Reduced serum concentrations of 25-hydroxy vitamin D in children with autism: Relation to autoimmunity
1 Autism Research and Treatment Center, AL-Amodi Autism Research Chair, Department of Physiology, Faculty of Medicine, King Saud University, Riyadh, Saudi Arabia
2 Department of Pediatrics, Faculty of Medicine, Ain Shams University, Cairo, Egypt
3 9 Ahmed El-Samman Street off Makram Ebaid, Nasr City, Cairo, Egypt
Journal of Neuroinflammation 2012, 9:201 doi:10.1186/1742-2094-9-201Published: 17 August 2012
Aside from the skeletal health affection, vitamin D deficiency has been implicated as a potential environmental factor triggering for some autoimmune disorders. Vitamin D might play a role in the regulation of the production of auto-antibodies. Immunomodulatory effects of vitamin D may act not only through modulation of T-helper cell function, but also through induction of CD4+CD25high regulatory T-cells. We are the first to investigate the relationship between serum levels of 25-hydroxy vitamin D and anti-myelin-associated glycoprotein (anti-MAG) auto-antibodies in autistic children.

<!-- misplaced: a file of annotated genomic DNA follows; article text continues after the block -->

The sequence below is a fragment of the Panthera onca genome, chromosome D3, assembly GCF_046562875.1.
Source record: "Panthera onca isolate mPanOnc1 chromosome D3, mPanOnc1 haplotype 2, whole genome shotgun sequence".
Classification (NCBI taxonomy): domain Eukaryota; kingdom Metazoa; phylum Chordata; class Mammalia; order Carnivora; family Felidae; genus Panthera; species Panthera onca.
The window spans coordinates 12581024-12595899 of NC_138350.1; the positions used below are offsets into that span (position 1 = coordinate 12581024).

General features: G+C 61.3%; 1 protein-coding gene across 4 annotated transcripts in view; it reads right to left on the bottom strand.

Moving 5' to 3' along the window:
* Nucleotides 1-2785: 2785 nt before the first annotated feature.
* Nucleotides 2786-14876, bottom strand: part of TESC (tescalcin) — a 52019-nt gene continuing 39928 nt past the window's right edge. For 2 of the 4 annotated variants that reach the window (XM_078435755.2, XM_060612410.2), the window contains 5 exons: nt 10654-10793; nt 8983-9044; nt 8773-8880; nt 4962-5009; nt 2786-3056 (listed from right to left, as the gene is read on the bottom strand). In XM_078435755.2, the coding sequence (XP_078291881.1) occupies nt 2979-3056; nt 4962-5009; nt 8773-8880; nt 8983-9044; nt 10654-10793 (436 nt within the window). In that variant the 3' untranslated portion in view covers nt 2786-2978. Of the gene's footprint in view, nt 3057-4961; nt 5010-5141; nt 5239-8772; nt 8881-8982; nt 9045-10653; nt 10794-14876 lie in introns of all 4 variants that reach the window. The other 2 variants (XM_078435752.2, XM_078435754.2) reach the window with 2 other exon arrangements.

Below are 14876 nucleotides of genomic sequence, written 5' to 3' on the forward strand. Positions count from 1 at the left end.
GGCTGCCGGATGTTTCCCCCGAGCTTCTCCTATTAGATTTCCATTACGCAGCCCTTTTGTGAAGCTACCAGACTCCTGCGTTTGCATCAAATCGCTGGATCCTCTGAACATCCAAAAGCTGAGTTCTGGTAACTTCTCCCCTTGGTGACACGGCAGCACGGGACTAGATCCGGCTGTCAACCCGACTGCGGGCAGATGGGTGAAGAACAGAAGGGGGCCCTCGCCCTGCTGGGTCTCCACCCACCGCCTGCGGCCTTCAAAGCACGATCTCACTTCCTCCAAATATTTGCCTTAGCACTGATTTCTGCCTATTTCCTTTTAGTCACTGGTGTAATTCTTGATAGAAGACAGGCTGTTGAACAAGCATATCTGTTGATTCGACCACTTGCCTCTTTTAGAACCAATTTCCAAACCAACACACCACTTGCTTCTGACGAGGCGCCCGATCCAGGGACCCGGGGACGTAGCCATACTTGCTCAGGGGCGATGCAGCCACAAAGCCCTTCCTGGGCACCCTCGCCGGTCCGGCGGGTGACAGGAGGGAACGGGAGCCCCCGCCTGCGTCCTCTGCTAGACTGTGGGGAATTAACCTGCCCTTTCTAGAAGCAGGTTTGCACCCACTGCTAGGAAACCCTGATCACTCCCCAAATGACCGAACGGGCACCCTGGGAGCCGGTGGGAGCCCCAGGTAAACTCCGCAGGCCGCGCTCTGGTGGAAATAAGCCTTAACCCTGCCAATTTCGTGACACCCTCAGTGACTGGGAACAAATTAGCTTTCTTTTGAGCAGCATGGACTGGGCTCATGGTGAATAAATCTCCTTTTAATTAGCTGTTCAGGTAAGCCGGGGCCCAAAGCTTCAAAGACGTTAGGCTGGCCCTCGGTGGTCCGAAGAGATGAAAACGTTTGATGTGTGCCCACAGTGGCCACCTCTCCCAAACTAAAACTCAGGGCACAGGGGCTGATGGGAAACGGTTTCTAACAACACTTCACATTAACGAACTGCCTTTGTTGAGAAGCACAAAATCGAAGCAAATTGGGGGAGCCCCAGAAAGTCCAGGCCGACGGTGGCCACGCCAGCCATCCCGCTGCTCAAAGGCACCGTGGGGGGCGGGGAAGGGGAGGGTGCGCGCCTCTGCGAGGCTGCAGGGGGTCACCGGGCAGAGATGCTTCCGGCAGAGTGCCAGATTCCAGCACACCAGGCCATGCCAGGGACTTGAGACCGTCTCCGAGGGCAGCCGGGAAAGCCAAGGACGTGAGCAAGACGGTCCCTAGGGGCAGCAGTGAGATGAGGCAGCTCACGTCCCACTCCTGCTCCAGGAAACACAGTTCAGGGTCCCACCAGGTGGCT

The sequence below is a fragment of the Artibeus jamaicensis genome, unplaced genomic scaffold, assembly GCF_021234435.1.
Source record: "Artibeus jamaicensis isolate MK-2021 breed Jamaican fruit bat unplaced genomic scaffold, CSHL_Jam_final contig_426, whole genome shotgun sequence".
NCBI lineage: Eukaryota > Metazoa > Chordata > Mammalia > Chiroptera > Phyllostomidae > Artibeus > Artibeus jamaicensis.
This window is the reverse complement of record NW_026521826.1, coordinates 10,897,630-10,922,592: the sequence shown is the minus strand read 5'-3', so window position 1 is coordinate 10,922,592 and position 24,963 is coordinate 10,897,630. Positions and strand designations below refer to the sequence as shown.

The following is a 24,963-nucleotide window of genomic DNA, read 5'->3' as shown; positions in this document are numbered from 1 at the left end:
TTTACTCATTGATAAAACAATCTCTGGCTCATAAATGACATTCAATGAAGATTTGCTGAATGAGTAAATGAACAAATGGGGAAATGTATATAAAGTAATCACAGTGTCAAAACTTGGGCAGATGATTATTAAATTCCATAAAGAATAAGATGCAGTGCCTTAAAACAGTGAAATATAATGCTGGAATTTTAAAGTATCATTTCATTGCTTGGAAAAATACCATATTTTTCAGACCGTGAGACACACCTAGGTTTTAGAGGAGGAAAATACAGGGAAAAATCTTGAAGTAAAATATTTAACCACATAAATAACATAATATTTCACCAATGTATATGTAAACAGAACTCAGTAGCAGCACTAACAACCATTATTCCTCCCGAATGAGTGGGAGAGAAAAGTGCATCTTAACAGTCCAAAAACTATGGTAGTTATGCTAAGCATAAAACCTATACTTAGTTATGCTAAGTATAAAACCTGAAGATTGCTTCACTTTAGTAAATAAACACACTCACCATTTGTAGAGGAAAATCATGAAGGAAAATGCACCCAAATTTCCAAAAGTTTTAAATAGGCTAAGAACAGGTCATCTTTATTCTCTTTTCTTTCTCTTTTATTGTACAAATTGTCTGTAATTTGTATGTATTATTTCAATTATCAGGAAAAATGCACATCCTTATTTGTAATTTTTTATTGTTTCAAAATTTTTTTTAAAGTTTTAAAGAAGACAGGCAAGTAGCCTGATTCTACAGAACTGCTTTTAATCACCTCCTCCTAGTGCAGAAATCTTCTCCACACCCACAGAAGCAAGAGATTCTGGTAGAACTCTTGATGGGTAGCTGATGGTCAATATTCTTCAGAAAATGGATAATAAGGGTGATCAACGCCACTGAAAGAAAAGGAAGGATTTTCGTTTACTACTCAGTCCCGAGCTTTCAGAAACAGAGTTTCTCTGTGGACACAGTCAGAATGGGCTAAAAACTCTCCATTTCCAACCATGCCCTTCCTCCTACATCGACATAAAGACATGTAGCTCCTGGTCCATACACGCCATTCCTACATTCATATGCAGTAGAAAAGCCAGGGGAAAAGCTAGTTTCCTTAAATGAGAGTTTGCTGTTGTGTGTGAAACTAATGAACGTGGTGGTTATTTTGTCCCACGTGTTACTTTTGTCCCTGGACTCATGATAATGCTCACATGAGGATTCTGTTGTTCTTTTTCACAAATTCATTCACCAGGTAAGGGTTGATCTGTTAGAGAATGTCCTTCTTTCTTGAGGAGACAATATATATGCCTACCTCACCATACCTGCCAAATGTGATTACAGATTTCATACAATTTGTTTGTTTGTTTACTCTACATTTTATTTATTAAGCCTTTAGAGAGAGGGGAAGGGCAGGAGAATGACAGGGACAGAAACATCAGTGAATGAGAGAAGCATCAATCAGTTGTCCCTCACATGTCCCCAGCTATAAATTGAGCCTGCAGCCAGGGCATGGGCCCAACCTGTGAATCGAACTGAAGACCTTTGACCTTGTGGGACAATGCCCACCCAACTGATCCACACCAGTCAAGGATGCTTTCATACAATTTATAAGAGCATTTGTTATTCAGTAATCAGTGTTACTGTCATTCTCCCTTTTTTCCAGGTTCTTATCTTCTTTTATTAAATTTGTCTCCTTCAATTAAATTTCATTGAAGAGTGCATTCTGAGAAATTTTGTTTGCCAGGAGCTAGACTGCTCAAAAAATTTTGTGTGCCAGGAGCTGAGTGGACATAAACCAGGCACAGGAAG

Serum levels of 25-hydroxy vitamin D and anti-MAG auto-antibodies were measured in 50 autistic children, aged between 5 and 12 years, and 30 healthy-matched children. Serum 25-hydroxy vitamin D levels 10–30 ng/mL and < 10 ng/mL were defined as vitamin D insufficiency and deficiency, respectively.
Autistic children had significantly lower serum levels of 25-hydroxy vitamin D than healthy children (P < 0.001) with 40% and 48% being vitamin D deficient and insufficient, respectively. Serum 25-hydroxy vitamin D had significant negative correlations with Childhood Autism Rating Scale (P < 0.001). Increased levels of serum anti-MAG auto-antibodies were found in 70% of autistic patients. Serum 25-hydroxy vitamin D levels had significant negative correlations with serum levels of anti-MAG auto-antibodies (P < 0.001).
Vitamin D deficiency was found in some autistic children and this deficiency may contribute to the induction of the production of serum anti-MAG auto-antibodies in these children. However, future studies looking at a potential role of vitamin D in the pathophysiology and treatment of autism are warranted.